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### update periodic doc latex file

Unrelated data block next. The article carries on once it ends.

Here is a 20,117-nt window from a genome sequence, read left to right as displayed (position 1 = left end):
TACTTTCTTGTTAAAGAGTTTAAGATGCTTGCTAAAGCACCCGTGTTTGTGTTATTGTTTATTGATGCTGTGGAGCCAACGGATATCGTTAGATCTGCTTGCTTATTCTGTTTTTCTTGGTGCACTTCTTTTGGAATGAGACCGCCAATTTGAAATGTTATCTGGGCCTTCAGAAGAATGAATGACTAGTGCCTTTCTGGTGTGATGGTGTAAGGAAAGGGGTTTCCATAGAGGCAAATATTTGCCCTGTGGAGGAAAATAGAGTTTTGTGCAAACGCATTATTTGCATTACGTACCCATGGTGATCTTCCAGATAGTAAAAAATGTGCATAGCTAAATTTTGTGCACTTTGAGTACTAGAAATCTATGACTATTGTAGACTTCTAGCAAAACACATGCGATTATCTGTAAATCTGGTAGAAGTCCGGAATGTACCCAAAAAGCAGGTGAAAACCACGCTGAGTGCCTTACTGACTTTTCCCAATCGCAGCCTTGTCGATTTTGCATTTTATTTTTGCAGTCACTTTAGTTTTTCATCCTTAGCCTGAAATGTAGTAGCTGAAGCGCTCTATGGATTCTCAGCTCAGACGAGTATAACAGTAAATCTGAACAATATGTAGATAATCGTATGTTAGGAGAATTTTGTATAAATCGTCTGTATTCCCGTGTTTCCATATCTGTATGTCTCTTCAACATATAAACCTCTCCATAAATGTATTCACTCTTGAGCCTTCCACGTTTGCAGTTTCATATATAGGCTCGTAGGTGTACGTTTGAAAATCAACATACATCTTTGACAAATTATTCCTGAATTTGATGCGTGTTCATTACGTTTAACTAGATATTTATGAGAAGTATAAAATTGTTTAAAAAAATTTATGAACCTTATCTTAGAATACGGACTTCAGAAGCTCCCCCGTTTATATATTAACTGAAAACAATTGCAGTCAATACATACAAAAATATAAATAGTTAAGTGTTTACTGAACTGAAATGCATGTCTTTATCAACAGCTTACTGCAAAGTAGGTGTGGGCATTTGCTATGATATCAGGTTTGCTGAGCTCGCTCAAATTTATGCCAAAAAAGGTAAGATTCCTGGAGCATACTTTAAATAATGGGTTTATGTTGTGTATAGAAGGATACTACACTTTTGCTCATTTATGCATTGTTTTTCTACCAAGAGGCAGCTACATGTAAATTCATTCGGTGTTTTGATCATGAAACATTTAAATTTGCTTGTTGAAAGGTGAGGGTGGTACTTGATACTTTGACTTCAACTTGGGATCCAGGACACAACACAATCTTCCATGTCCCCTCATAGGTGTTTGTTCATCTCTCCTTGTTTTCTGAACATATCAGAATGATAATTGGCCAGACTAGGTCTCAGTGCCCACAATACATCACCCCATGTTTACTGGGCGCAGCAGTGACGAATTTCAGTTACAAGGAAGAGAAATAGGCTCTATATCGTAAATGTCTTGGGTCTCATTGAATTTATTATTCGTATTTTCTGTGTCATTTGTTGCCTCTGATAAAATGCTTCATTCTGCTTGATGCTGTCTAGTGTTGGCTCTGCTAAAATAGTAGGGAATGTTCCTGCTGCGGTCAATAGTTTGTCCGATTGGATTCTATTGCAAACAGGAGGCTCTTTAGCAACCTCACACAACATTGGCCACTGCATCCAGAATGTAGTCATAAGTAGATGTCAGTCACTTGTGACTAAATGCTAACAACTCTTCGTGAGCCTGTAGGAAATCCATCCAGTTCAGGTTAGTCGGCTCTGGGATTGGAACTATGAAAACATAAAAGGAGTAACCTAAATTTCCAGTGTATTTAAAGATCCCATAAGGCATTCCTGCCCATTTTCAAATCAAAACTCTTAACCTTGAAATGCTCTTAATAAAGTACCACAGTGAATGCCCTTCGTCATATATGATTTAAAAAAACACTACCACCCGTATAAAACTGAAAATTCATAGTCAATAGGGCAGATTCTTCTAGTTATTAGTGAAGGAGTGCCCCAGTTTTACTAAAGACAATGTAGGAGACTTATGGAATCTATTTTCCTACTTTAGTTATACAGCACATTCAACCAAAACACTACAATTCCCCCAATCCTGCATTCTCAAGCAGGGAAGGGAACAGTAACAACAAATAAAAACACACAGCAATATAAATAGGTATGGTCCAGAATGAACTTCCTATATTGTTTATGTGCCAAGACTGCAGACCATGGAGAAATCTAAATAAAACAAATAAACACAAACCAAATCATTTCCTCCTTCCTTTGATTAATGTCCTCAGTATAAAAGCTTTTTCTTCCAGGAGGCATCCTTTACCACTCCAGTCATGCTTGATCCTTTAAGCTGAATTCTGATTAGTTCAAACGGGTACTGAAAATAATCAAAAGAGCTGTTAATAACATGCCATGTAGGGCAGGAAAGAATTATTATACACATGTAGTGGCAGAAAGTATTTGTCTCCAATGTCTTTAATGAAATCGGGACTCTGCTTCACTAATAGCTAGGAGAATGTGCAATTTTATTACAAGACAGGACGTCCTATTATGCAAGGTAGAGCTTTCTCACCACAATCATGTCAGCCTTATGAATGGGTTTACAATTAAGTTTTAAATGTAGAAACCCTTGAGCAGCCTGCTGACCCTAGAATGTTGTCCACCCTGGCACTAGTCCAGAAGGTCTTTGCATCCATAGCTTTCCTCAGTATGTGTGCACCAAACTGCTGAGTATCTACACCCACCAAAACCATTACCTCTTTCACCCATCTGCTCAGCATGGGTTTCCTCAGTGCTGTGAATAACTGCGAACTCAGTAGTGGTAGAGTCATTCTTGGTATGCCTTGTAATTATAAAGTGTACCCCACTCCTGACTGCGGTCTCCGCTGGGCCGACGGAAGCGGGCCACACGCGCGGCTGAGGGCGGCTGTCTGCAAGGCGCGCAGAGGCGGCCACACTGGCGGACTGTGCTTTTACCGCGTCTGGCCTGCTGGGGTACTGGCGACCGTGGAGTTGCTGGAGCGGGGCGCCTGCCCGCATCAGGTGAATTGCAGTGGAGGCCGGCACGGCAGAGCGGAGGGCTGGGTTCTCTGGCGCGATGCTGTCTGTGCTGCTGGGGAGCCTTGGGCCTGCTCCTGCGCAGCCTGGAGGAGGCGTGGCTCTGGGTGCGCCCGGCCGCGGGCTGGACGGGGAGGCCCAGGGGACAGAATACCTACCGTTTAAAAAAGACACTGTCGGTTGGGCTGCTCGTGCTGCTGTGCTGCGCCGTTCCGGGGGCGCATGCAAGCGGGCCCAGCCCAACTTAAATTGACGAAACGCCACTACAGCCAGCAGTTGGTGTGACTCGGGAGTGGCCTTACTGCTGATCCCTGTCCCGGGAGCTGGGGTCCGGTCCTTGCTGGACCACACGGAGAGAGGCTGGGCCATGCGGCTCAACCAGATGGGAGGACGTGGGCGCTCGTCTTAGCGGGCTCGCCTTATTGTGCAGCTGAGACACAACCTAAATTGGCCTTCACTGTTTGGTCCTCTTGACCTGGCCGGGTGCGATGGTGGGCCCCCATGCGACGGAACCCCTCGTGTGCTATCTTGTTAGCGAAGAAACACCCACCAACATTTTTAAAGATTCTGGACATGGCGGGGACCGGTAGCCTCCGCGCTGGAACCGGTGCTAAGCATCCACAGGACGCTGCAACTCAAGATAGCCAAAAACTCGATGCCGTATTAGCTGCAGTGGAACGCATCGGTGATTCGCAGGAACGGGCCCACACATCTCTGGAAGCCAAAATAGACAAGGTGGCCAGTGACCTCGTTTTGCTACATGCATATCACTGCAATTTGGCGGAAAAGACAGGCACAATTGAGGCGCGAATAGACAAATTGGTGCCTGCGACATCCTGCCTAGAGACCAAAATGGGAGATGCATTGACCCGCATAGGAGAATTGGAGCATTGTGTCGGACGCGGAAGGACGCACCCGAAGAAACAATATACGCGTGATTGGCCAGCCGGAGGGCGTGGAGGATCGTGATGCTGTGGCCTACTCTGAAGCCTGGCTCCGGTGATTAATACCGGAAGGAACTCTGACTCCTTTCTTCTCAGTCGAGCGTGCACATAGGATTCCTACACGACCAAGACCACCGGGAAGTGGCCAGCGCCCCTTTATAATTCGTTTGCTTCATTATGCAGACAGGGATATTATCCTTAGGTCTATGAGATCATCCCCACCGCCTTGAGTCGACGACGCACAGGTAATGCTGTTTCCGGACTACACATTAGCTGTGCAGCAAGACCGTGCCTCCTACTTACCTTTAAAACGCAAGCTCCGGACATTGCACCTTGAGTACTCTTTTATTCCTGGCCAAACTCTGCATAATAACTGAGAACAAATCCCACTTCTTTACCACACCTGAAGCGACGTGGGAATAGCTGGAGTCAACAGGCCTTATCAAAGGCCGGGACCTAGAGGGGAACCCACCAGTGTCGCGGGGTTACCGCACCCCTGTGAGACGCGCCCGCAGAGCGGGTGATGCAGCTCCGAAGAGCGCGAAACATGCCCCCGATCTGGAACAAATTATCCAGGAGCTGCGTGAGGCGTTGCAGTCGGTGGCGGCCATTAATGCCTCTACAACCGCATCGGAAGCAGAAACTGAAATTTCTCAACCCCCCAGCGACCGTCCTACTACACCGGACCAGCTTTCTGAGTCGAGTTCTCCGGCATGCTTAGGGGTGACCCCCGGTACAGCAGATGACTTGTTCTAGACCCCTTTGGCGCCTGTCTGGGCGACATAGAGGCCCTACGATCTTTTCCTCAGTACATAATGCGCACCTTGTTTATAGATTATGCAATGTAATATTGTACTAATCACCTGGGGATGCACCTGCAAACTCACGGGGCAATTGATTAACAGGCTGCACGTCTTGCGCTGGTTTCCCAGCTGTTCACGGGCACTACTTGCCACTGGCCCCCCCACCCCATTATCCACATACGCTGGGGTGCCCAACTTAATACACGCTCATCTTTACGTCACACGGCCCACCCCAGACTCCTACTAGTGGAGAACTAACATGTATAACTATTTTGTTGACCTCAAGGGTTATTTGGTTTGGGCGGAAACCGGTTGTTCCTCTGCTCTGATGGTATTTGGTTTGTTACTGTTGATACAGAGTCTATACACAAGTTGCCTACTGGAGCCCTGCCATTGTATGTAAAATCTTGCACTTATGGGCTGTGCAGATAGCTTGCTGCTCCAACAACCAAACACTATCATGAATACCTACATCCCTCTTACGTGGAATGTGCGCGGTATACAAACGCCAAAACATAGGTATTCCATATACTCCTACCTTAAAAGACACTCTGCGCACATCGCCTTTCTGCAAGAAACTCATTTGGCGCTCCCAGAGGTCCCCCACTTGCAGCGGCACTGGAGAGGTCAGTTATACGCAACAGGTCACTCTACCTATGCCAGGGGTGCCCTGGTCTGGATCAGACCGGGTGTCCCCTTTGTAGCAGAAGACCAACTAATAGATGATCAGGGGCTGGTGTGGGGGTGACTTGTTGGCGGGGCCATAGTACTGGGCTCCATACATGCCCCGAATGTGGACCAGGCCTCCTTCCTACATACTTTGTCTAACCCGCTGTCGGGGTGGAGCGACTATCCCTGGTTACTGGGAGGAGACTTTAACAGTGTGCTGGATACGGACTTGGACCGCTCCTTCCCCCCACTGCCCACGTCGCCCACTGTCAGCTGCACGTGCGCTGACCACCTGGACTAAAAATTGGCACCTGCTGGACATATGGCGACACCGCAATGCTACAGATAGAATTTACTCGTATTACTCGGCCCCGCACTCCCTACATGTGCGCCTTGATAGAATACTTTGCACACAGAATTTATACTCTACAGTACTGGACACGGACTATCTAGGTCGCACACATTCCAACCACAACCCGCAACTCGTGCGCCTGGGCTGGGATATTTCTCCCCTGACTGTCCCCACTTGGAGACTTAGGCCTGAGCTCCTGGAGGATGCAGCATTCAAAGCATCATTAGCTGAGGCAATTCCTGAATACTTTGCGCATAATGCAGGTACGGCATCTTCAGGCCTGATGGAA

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 ... ... @@ -105,20 +105,23 @@ Berenger \textsc{Bramas} % Your name %%%%%%%%%%%%%%%%%%%%%%%%%%%%%%%%%%%%%%% \section{Abstract} This study proposes a new approach to compute a boundary/periodic Fast Multipole Method (FMM) in any direction. The proposed model uses the standard FMM operators ($M2M$, $M2L$, $L2L$, $P2P$) which make it kernel independent. The algorithm can simulate a large repetition of the simulation box for a low computational cost. The current report describes a new algorithm in order to perform an periodic Multipole Method (FMM). This algorithm uses the usual FMM operators ($M2M$, $M2L$, $L2L$, $P2P$) why makes it kernels independent in a way explained in the later sections. The computational cost of the method is small and is using the same error bound as the FMM. Keywords: FMM, octree, boundary. Keywords: FMM, octree, periodic. %%%%%%%%%%%%%%%%%%%%%%%%%%%%%%%%%%%%%%% \section{Introduction} The FMM is widely use to run physical simulations where pairs interactions, also known as nbody problem, can have a complexity reduced from O(n2) to O(n). But many physical problem could also have the need to compute periodic simulations. Many analytical methods have been developed but none of them is using the power of the FMM to compute the periodicity. The FMM is widely use to execute physical simulations with pairs interactions. Direct approaches compute all interactions and have a complexity of $O(n^2)$. The FMM reduce this complexity to a $O(n)$. But many physical problems need to compute the periodic conditions. Several solutions relies on analytical methods. The potential at particle $x_i$ computed by ScalFMM code is given by \paragraph{Type of interactions.} In the current report we speak of potential at particle $x_i$ given by: $$V(x_i) = \sum_{j=0,i\neq j}^{N}{\frac{q_j}{\|x_i-x_j\|}}$$ ... ... @@ -131,6 +134,8 @@ $$U = \frac{1}{2}\sum_{i=0}^{N}{q_i V(x_i)}.$$ Such formulas are supported by ScalFMM. %%%%%%%%%%%%%%%%%%%%%%%%%%%%%%%%%%%%%%% \section{State of the art} ... ... @@ -139,12 +144,12 @@ is not using the power of FMM and the usual shape of its operators. %%%%%%%%%%%%%%%%%%%%%%%%%%%%%%%%%%%%%%% \section{Usual Operators} In this section we remind the common FMM operators in a algorithm view. In this section we remind the common FMM operators in an algorithm view. \subsection{Octree} The FMM operators relies on the spacial decomposition of the problem which is done using an octree. The system, which can be particles for example, is include in a cube which is the root of the tree at level $0$. Then we divide this root-cell by $2$ in each dimension which create $2^{DIM}$ sub-cells. The FMM operators rely on the spacial decomposition of the problem which is done using an octree. The system is included in a cube where the root of the tree at level $0$ contains all the data. Then we divide this root-cell by $2$ in each dimension which creates $2^{DIM}$ sub-cells. We repeat the previous step until a level $L$. We have a maximum of $2^{DIM*l}$ cells at level $l$. Some implementation subdivides a cell until a condition is respected, like for example having less than $N$ particles in each leaves. Such approaches leads to a tree where all leaves may not be at the same level, but our method can even be applied them. ... ... @@ -288,6 +293,9 @@ So we create a grid of size $(6*2^d)^3$ and we are working on the center cell at \subsection{Adding a border} THIS IS NOT USE ANYMORE! After having proceed $d$ levels above $0$, a border of the simulation box is missing. To take into consideration this border, we need to use the root cell and create all the configuration in order to have create cells one levels above $d$ which contains all the information. ... ... @@ -316,17 +324,17 @@ Then, during the addition of the border only the periodic directions have to be The periodic-algorithm does not allow to choose a specific grid size. The only parameter $D$ is the number of level above the root of the box where the algorithm is applied. As it has been illustrated the final grid size has a width of $dim = 3*2^{Abs(D)+1} + 1$ As it has been illustrated the final grid size has a width of $dim = 2^{Abs(D)+2}$ \begin{center} \begin{tabular}{ | c | c | } \hline D & Grid Dim \\ \hline 1 & 3 \\ 0 & 7 \\ 1 & 13 \\ 5 & 193 \\ 20 & 6 291 457 \\ 0 & 4 \\ 1 & 8 \\ 5 & 32 \\ 20 & 1 048 576 \\ \hline \end{tabular} \end{center} ... ... @@ -336,7 +344,6 @@ We determine the cost of the periodicity in term of FMM operators. The following cost is based on a full octree. There are $2^{DIM}$ $M2M$, $1$ $L2L$, and $6^{DIM}-3^{DIM}$ $M2L$ per level above the root. For the border the cost is $\sum_{i=1}^{DIM}{i^2}$ $M2M$ per level above root. For example, in $3D$, the cost for $D=5$ is $5*(2^3 + 1^2 + 2^2 + 3^2) = 110$ $M2M$ and $5*189 = 945$ $M2L$. For example, in $3D$, the cost for $D=20$ is $20*(2^3 + 1^2 + 2^2 + 3^2) = 440$ $M2M$ and $20*189 = 3780$ $M2L$. ... ...
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